The CIA taught me two paramount things: (1) Before trying to get fancy, master the basics like frying an egg that will impress a Master Chef or perfect a consommé that will make a Master Chef look up and notice you. These are basics and are essential. Most people can’t master the basics, which is the real test and the foundation of cooking. (2) Don’t fake it! In the Advanced Career Experience program, the chefs knew if someone didn’t cook with heart because it showed in the flavors and plating. This was considered a failure. One day, the class and I made ourselves breakfast. It was sloppy and below par. We received a failing grade that day, yet, we were all chefs in our previous professions.
Master Chef Andreini taught us to respect ourselves and cook food fit for not only kings, but for ourselves and our fellow chefs. From that day on, we raised the bar for ourselves. We would gather our own mise en place and polish our own sliver before we sat down to eat. We became that which we seek to provide to our guests. Our breakfast and lunch meals became an aesthetic experience. We learned that food cooked from a pure heart will bring a smile even to the toughest critic. We learned that we will win every time if we live the way we cook. It can’t be hidden. A flower cannot hide its beauty!
What class at the CIA had the most impact on you?
My entire time at the CIA had a positive impact on my life. I earned a bachelor’s degree and met other talented chefs, who like me, came to the CIA because they wanted a solid education. I wanted to know how to do things correctly. Attending CIA, by comparison, makes everything else I do seem easy. Tasks, like blanching vegetables, developing textures, pairing wines, and so many other things are all effortless once you start at the beginning.
What’s your favorite part of your job?
The work I do now is still in the food arena, however, my main focus is to protect our food system and the public’s health. I go after the folks who are either producing or selling adulterated food in commerce. It takes a lot of deductive and inductive reasoning, and a team of approximately 9,600 FSIS investigators, inspectors, veterinarians, microbiologists, epidemiologists, biologists and support staffs to keep the consumer safe.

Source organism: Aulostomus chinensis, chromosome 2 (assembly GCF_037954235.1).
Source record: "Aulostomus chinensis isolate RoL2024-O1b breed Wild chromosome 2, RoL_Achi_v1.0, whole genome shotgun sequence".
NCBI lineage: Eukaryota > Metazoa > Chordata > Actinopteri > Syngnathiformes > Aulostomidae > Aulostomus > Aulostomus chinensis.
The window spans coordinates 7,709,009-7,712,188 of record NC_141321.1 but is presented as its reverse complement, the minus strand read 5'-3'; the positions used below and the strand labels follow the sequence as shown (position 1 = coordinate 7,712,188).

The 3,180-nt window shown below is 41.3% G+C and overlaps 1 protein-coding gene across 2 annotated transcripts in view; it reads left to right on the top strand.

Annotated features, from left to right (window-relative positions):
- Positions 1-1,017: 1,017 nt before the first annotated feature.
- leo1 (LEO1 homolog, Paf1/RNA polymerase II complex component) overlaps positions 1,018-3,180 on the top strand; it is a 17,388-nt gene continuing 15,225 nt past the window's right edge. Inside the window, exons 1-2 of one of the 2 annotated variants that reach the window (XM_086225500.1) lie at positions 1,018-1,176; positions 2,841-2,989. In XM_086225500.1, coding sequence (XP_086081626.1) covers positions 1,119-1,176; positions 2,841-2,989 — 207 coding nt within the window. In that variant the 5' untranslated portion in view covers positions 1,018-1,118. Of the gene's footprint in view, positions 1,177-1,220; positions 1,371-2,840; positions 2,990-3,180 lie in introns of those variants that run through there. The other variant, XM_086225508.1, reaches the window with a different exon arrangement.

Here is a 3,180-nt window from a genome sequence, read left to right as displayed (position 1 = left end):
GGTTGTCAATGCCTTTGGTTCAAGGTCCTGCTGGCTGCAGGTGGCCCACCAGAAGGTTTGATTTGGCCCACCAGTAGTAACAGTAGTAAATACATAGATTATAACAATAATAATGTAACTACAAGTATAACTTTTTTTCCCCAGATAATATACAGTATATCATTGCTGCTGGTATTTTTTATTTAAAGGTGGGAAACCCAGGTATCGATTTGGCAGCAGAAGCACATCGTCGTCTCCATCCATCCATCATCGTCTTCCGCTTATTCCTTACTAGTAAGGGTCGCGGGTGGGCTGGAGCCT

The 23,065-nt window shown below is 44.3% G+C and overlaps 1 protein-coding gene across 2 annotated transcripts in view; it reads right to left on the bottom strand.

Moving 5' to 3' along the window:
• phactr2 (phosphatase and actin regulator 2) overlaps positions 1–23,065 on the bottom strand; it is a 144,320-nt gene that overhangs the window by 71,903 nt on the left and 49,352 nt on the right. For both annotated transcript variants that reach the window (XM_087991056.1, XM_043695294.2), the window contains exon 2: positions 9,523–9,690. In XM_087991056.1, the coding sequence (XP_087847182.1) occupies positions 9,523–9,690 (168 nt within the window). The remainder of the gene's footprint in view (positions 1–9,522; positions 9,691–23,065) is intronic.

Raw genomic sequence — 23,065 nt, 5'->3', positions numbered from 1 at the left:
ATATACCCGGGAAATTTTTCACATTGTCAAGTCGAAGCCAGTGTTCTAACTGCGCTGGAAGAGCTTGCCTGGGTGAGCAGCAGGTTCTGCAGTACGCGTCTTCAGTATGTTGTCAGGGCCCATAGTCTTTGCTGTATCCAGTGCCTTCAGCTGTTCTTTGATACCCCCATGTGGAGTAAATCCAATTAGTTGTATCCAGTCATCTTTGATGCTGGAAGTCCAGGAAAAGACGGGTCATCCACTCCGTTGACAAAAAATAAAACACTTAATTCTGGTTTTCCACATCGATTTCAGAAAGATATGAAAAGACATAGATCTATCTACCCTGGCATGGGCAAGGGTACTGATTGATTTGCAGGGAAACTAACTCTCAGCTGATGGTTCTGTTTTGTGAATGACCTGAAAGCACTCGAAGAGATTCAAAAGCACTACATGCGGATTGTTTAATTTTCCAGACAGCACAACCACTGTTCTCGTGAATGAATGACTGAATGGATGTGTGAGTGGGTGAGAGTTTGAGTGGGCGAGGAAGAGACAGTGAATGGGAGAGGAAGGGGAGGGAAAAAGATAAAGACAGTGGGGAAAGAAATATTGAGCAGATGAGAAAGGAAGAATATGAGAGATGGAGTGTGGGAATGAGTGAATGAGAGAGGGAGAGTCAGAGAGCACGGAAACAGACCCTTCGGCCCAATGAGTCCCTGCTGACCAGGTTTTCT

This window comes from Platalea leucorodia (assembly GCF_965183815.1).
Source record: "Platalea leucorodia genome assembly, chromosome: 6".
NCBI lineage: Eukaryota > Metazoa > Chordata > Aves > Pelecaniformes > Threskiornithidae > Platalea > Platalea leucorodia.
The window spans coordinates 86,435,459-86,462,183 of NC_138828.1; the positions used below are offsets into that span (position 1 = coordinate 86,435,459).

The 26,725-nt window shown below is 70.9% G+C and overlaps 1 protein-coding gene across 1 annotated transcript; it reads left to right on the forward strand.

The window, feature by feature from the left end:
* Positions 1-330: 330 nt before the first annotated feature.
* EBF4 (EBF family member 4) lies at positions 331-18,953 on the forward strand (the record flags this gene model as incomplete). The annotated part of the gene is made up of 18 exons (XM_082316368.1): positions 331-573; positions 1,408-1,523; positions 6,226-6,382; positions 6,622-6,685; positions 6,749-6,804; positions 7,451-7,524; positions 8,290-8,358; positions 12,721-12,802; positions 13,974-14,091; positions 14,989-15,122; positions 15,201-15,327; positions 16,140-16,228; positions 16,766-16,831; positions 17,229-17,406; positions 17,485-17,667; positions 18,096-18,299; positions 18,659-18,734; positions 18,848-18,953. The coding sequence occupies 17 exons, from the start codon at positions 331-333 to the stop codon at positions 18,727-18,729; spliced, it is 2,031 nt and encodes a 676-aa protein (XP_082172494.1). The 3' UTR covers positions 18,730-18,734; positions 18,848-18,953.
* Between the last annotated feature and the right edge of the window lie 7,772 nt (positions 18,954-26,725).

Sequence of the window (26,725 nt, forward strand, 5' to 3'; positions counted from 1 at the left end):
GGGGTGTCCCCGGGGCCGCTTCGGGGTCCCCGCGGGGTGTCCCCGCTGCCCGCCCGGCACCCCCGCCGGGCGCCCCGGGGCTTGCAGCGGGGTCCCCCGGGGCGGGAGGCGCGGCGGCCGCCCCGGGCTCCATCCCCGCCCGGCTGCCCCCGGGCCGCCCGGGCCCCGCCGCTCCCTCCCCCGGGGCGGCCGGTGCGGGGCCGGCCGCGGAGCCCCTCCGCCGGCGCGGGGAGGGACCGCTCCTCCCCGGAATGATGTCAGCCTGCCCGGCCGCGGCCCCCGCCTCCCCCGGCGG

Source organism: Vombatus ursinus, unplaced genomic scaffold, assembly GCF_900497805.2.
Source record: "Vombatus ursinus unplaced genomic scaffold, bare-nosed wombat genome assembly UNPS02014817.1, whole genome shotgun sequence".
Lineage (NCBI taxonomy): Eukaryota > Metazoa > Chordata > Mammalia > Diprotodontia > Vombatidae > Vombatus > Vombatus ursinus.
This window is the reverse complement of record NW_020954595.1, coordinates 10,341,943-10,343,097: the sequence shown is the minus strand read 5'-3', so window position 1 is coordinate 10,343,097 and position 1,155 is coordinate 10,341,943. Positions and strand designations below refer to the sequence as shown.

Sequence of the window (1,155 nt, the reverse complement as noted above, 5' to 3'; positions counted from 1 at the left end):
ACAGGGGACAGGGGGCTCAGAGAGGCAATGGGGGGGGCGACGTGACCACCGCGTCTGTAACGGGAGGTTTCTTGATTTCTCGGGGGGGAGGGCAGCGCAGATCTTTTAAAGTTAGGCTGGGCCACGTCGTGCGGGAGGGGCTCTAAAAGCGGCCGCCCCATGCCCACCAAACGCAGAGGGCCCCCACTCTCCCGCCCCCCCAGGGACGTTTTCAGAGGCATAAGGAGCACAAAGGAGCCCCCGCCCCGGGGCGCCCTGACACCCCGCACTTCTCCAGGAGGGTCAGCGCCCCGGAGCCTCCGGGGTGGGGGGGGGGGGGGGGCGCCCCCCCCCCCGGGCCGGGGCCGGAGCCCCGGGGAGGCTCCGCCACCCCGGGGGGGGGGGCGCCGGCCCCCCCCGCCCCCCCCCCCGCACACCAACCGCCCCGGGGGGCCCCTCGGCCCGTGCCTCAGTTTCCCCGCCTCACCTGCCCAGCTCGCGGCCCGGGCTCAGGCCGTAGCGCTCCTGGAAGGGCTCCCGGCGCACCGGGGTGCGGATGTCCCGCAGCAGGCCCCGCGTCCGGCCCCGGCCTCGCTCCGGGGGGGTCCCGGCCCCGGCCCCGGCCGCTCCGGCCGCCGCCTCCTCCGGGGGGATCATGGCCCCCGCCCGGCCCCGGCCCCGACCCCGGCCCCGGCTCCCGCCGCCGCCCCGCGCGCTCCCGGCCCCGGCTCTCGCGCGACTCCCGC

I was taught in CIA’s food safety class that cleanliness in the kitchen isn’t a thing you do, but a way of life. That goes for inside slaughter and processing plants, retail establishments and hotdog carts. The meat, poultry and processed egg products that are produced and sold must be safe!
What advice would you give to a new student or someone who is considering attending the CIA? Not everyone who graduates from the CIA becomes a chef. There are many other positions out there that require someone with CIA’s top-notch, culinary skills, as well as a command of all things food related. Find what you’re good at in the food world and perfect that. The kitchen, and the things we do in it are not subtle, like butcher, cut, sauté, boil, fry, steam. You need to have thick skin, as well as enough openness to learn from everyone around you…the dishwasher knows more than you think. Hang out with the janitor, plumbers and repairmen—those other professions that make a kitchen succeed. Remember, a broken toilet at a Michelin-star restaurant means zero business. No water means no work in the kitchen. Make everyone feel like they are the most important person, and you will be saved by those very people the day things go south. This industry demands the best. Mediocre will not make the cut. Give 100 percent, and though you cannot please everybody, you’ll know you did your very best. Remember to smile and have fun.